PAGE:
Nicaraguan Escapes Death in Mexico, Wears Shackle in USA

Moises Davila and one of his boys.

By 100% Noticias

HAVANA TIMES – A month ago Moises Ariel Davila thought he would die in front of his children. He was about to cross the Rio Grande to touch US soil when he was intercepted by a group of armed men who mistook him for a human trafficker or coyote in Nicaragua or a pollero in Mexico.

“They pointed a gun at my head and before putting a black hood over my head they told me: ‘now you are in deep shit.’ A companion approached the person who was pointing a gun at my head and told him: this dude is not him; he is with his family.” Davila told 100% Noticias that he experienced moments of terror.

Although the water was freezing cold, he did not care, his greatest anguish was to bleed to death in the middle of the river, in front of his three children, all of them minors.

He recalls that, in his attempt to overcome his nervousness, he managed to clarify that his intention was to cross the Rio Grande to turn himself in to the border patrol.

“They told me to go on and jump in before I regret it.”

So, he was released and as he swam the men fired into the water, but no bullets hit his body, miraculously.

It was December 21 when this 27-year-old man came back to life. He feels that only a miracle could have saved him from bleeding to death in front of his children: Zadiel, Edith and Ariel, 9, 7, and 4 years old, respectively.

“My trip to the United States lasted three months, but I feel grateful to God for having taken care of my family and me from so much danger along the way.”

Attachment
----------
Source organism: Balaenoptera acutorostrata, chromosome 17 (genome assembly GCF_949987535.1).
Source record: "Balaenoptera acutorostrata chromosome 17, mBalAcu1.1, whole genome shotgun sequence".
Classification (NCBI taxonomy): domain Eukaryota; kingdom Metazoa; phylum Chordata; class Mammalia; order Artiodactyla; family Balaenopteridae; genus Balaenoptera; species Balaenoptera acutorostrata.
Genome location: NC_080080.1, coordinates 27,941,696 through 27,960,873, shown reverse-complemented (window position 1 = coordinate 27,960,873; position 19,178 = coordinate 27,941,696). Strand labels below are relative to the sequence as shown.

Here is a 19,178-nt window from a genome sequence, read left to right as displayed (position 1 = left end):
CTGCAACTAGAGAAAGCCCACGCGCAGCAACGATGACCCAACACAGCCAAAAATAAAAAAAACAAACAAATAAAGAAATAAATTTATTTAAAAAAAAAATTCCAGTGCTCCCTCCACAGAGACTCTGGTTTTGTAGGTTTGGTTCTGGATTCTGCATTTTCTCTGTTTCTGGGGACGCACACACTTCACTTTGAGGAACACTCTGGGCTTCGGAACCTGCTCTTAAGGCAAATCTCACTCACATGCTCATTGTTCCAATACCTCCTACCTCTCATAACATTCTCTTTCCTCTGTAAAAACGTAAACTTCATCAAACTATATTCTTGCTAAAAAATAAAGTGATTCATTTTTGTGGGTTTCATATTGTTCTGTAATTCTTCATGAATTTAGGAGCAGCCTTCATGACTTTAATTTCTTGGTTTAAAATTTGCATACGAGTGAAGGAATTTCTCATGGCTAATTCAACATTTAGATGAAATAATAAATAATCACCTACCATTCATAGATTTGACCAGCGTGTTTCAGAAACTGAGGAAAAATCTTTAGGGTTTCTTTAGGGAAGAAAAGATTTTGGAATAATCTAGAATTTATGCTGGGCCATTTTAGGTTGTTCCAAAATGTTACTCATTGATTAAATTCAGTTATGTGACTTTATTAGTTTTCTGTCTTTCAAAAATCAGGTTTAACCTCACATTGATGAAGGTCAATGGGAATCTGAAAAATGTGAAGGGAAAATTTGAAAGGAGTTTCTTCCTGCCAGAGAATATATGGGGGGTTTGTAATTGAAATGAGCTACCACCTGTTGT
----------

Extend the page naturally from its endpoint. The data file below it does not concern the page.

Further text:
Crossing Mexico turned into an ordeal for Moises Dávila

He was not only subjected to high temperatures, but he also slept on the streets of Mexico and begged to feed his family after running out of money in Guatemala.

“I had to beg until I reached Palenque, Chiapas.”

This Nicaraguan recounts that when he arrived in Mexico he organized with other Central American and Haitian immigrants to carry out the march “SOS Human Rights” in Chiapas. The marchers themselves appointed him as leader of the activity.

“We were 86 undocumented people in the caravan, and we were all given humanitarian visas to be able to advance without problems until we reached the border with the United States.”

Fleeing Nicaragua

For the past 4 years his life has been limited to escaping death threats he received in Nicaragua after participating in the 2018 anti-governmental protests.

“Fleeing has been hard. I prefer to be in my country eating beans than to be on the run. I prefer to live in freedom.”

Moises went into exile in Costa Rica. However, he continued to receive threats and took them seriously when his friend Joao Maldonado was gunned down in San Jose.

On September 11, 2021, local media reported that Nicaraguan activist Joao Maldonado was shot three times in the arm and abdomen from unknown motorists. The incident took place in Escazú, west of the Costa Rican capital.

According to testimony from relatives, Maldonado, 32, needed surgery to recover. At the time of the attack this young Nicaraguan was an asylum seeker in Costa Rica after escaping from the Operation Cleanup in 2018.

Maldonado was accused by the Ortega Murillo regime of leading the “death roadblocks in Carazo,” for which he decided to go into exile that same year.

He received threats after his exile

It was last September 27 that Moises Davila was overwhelmed by the lack of safety and decided to leave Costa Rica to go to the United States with his family and with US $400 in his pocket.

He had received threatening messages through social networks, threats that included surveillance of his family.